In adopting the above amendments, the Supreme Court has thus made it clear that, at the Appellate Division level, a motion for reconsideration is procedurally proper. Conversely, the absence of a provision for reconsideration at the trial court level makes it clear to this Court that such practice is procedurally improper. Not only did the Supreme Court adopt rules which explicitly allow Appellate Division reconsideration, but it also decided not to adopt proposed rules which would implement this practice in our trial courts. Plaintiff's position, requesting that this Court reconsider its earlier order, thus lies clearly outside the New Jersey Court Rules.

While this Court recognizes that there are instances when relief from an order pursuant to R. 4:50-1 is mandated, it disapproves of the practice employed herein, i.e., the filing of a motion for reconsideration when the sole basis for the motion is apparent disagreement with the substantive result reached by the Court.

[210 NJSuper Page 224]

This practice, developed by attorneys, has become a mechanism by which unhappy litigants attempt once more to air their positions and relitigate issues already decided. It has also been employed (although not in this case) as a method by which a party extends the time in which he must file an appeal. Having failed to timely appeal, the litigant files a motion for reconsideration, thereby extending his time to appeal from the entry of the second order, disposing of the motion for reconsideration. This Court finds such practice to be improper and inappropriate.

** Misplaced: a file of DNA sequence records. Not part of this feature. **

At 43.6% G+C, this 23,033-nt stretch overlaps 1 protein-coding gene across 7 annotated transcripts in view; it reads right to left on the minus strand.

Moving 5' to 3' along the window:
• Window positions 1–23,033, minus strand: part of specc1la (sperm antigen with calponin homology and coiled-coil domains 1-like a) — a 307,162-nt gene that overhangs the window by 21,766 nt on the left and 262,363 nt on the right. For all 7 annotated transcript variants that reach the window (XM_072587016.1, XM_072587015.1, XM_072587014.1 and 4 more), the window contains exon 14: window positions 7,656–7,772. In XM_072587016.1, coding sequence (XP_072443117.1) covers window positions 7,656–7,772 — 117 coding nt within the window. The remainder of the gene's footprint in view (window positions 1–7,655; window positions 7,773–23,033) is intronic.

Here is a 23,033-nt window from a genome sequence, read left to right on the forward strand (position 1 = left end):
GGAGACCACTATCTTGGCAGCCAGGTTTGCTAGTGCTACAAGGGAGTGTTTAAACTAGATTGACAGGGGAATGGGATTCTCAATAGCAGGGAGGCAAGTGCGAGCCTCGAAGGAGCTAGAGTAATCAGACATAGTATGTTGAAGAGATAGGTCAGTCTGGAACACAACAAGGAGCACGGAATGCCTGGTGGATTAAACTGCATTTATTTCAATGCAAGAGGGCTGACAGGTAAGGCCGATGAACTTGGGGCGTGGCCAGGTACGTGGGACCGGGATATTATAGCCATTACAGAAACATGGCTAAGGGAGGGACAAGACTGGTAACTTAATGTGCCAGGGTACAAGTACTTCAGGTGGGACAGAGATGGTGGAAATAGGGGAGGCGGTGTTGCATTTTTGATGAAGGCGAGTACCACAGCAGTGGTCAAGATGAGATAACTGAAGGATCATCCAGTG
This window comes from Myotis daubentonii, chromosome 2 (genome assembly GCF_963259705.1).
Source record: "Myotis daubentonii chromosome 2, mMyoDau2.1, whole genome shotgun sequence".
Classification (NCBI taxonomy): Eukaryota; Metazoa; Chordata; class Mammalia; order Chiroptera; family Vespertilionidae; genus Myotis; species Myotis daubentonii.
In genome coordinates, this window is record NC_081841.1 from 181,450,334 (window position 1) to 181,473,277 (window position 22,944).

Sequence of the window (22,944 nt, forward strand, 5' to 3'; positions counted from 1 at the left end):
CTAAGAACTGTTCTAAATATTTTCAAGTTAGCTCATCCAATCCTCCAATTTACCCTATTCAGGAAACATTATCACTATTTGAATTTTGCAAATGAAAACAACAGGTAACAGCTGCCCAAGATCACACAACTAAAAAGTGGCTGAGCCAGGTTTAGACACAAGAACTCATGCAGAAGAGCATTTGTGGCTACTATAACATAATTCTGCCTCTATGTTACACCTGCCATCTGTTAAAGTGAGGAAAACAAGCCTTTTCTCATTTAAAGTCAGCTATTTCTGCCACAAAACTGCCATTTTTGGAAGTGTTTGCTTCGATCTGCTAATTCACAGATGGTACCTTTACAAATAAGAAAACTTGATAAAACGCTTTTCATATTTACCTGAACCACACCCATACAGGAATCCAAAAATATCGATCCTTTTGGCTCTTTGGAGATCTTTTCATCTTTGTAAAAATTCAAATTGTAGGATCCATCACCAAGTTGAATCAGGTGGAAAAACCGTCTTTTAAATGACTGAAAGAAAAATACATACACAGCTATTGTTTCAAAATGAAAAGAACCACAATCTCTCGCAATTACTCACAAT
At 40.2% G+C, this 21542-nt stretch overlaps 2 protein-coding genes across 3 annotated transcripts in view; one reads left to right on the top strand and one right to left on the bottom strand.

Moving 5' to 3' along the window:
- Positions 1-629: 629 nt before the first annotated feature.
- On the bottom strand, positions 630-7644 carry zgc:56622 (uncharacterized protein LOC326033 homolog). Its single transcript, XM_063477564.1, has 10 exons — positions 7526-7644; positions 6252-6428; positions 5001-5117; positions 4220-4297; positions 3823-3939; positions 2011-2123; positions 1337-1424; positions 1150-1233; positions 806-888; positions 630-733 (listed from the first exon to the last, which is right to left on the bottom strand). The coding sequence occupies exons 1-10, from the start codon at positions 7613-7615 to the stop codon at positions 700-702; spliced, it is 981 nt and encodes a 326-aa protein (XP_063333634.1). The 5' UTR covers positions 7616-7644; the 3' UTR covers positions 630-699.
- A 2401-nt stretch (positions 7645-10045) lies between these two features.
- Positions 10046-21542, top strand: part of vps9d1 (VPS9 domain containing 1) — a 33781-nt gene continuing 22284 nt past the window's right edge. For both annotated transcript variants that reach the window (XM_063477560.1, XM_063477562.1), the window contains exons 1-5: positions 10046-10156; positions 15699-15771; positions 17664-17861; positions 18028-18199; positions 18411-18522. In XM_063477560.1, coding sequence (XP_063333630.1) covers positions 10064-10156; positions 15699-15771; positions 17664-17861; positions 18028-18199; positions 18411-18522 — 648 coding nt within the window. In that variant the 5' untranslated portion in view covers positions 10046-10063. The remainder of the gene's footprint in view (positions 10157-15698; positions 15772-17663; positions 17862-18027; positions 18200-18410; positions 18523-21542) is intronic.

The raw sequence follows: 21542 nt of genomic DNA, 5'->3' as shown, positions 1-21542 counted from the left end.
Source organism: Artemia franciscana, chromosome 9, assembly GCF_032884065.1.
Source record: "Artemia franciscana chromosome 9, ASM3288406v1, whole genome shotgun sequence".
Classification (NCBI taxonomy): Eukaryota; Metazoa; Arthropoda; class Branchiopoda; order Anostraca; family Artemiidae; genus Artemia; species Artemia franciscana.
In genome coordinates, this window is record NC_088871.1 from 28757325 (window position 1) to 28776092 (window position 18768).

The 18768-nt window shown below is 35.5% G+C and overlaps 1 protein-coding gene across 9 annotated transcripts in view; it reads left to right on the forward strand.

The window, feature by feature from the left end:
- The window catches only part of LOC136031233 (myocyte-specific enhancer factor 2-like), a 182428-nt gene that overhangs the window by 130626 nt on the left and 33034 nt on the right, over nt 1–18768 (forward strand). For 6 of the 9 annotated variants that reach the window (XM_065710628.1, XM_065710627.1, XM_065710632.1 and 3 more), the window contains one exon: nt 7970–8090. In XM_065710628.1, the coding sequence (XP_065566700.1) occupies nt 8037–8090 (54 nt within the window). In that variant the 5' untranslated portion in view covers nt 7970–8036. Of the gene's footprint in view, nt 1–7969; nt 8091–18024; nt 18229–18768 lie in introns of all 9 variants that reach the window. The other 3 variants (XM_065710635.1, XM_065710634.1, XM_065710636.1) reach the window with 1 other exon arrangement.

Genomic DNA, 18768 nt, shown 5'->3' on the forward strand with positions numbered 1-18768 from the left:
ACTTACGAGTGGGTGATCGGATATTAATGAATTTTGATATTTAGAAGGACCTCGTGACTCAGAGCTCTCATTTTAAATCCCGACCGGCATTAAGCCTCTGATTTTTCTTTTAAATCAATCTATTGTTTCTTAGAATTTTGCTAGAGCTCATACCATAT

Additionally, it is observed that the effect of such procedure is unnecessary duplication of court time and counsel fees to the client. Considering the volume of matrimonial motions, the result of this practice is to increase the backlog of the Court's workload, only to be followed by, in the great majority of cases, the inevitable appeal. Thus, not only is court time duplicated and thereby wasted, but also wasted are the hundreds and ofttimes thousands of dollars in legal fees generated. For the amounts expended by these parties in legal fees, they could probably have paid the present and future college expenses of their children.

Such practice should further be discouraged inasmuch as it tends to erode the policy of according finality to decisions of the Court. If dissatisfied with a post-judgment order, a litigant has the right to appeal. The practice of allowing motions for reconsideration, however, leaves the responding party forever open to the threat of being summoned back into court to relitigate an issue presumably decided. Such is inherently unfair and offensive to our traditional notion of res judicata. To routinely permit such practice to continue approaches a legal system which recognizes neither res judicata nor a statute of limitations -- the litigant must live in constant anticipation that at any time he may be brought before a court to resolve an issue which he thought had been resolved.

This Court therefore finds that the practice of moving before the trial court for reconsideration of a prior order, when dissatisfied

[210 NJSuper Page 225]

with the substantive result reached by the Court, is improper and without basis in the New Jersey Court Rules. It is not the opinion of this Court that it is infallible or that orders should be immune from re-examination. Nor does this Court intend to dilute any right afforded a litigant pursuant to R. 1:13-1 or R. 4:50-1. This Court is convinced however, that a litigant's dissatisfaction with the substantive result reached is not reason for a reconsideration motion. The proper procedural step in such a case is the filing of an appeal. As above stated, plaintiff's motion is denied.